Night time in the Barrio Santa Cruz
This is one of the most touristy parts of Seville, but it's definitely worth a visit. It's the old part of town, with a lot of narrow winding cobblestone streets, ancient buildings, beautiful churches, etc. There are also a lot of restaurants, cafes, and souvenir shops here. My favorite flamenco bar - La Carboneria - is in the Barrio Santa Cruz. My favorite flamenco show venue - Casa de la Memoria - is there too. It's a very charming neighbourhood, even if it seems like a maze sometimes! (definitely bring a map - it's easy to get lost here!)
Directions: From the Alcazar main entrance make a right turn. Right at Plaza de la Alianza, start exploring
Felipe Mato and Luna
If you want to see a flamenco show, there are many possibilities, but I highly recommend the shows at Casa de la Memoria. They have a different show every night and it's always worth seeing. Mostly young artists (guitarist, singer, dancers) and many of them are well-known in the flamenco community - teachers, prize winners, etc.
It's a small venue and very intimate, so it's best to reserve a ticket in advance (these shows often sell out). And if you ever get a chance to see Felipe Mato dance at the Casa de la Memoria, take the chance - he is one of the best dancers I've ever seen. And I'm not just saying that because he was one of my teachers at the flamenco school. When he dances, with his long hair dripping with sweat and his feet stamping out zapateados so fast and strong that I half-expect to see smoke rising from his feet, he has a look of absolute passion on his face that is the mark of a true dancer.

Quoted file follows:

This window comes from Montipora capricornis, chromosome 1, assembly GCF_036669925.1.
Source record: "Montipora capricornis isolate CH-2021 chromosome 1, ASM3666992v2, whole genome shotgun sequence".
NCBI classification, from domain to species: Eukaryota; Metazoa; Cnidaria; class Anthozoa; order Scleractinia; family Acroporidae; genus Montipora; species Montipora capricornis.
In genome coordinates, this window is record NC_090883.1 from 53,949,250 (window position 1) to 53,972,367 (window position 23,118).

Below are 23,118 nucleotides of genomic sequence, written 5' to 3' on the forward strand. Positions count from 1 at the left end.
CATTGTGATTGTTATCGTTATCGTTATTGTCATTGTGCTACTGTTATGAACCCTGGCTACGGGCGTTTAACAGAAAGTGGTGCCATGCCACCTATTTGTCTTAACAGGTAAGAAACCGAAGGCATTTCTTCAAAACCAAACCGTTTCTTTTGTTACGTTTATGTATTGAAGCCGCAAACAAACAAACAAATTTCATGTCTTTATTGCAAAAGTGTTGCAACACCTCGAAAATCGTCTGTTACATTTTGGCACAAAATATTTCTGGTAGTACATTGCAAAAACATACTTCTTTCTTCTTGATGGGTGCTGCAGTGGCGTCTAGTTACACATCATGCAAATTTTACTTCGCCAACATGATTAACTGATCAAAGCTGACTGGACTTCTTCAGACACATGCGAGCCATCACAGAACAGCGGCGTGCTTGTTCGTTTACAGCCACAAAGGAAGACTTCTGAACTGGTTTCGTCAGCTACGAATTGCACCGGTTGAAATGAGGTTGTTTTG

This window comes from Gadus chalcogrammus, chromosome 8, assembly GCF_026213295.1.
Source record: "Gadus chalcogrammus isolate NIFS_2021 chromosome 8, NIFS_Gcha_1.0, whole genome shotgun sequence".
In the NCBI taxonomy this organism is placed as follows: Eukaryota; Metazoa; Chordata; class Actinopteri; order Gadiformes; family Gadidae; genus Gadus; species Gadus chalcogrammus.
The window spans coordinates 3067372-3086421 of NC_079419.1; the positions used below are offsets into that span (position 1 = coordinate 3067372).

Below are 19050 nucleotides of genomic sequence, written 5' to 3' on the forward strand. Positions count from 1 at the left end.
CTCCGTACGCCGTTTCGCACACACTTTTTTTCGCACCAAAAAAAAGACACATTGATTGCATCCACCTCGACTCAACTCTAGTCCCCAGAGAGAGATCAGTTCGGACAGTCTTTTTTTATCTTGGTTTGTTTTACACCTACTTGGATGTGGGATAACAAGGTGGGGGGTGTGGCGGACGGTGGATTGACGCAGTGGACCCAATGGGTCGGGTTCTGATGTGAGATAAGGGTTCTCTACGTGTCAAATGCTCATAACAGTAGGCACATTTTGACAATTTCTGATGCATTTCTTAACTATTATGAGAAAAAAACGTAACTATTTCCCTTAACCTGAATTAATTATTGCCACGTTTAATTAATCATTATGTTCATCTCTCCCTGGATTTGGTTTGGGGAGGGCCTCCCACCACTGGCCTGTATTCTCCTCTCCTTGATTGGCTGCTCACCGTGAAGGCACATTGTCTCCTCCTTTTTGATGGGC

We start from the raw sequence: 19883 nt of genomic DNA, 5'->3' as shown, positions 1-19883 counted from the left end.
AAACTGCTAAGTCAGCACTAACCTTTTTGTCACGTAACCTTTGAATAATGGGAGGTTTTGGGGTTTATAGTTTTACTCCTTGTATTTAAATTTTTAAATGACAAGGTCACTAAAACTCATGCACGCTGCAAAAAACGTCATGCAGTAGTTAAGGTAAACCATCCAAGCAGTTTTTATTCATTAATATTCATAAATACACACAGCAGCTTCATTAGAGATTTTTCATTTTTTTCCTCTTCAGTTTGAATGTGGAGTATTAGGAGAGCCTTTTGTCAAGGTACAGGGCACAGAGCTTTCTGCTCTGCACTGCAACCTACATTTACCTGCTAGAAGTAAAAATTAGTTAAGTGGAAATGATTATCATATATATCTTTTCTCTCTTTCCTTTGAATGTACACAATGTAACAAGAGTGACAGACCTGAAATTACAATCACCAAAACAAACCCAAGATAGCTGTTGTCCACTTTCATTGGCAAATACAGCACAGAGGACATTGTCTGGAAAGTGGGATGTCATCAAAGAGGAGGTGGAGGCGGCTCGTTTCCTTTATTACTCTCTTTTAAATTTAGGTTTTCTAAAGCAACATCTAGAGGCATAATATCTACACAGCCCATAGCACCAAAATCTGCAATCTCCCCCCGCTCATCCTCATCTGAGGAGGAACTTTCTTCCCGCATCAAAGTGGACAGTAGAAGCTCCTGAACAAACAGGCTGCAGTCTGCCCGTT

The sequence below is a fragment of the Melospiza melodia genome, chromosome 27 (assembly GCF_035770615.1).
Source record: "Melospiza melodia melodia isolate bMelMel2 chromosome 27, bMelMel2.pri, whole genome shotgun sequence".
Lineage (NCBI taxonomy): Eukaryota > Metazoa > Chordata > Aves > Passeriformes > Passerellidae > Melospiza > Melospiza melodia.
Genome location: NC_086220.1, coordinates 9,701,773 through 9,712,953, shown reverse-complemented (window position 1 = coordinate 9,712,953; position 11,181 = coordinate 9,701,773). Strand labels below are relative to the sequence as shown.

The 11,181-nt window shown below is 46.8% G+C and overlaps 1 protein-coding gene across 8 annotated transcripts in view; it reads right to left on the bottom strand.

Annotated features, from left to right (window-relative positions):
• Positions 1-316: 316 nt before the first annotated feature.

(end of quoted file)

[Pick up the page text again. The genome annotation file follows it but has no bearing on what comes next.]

Address: Calle Ximenez de Enciso, 28
Directions: In the Barrio Santa Cruz
In springtime, there are bullfights (corrida de toros) every week at the Plaza de Toros de la Maestranza. If you're in town during the April Fair, there will be bullfights every day that week, and many famous matadors fight bulls during that time. Yes, bullfights involve stabbing, blood, and killing animals, but it's also a huge part of the culture in southern Spain and I think that a trip to Andalucia is not complete without seeing a corrida.
There is also a museum in the bullring that is worth a visit if you're too squeamish to see an actual fight.
Address: Plaza del Toros de la Maestranza
Directions: Right by the river, across from Triana.
Phone: 95 422 45 77
Entrance to the basilica
This basilica is further away from downtown, but definitely worth a visit. This is where the famous statue of La Virgen Macarena is kept, and there is something special about this statue - every time I looked at her directly, I felt as though she were speaking to me. She was made by an anonymous artist, but a lot of people say that only angels could have built such a beauty. The basilica itself is also beautiful - paintings on the walls and ceilings that reminded me of the Sistine Chapel, and other beautiful statues of Mary and Jesus. There is also a museum and gift shop.
Address: c/ Bécquer 1
Directions: Macarena district
Phone: 95 437 01 95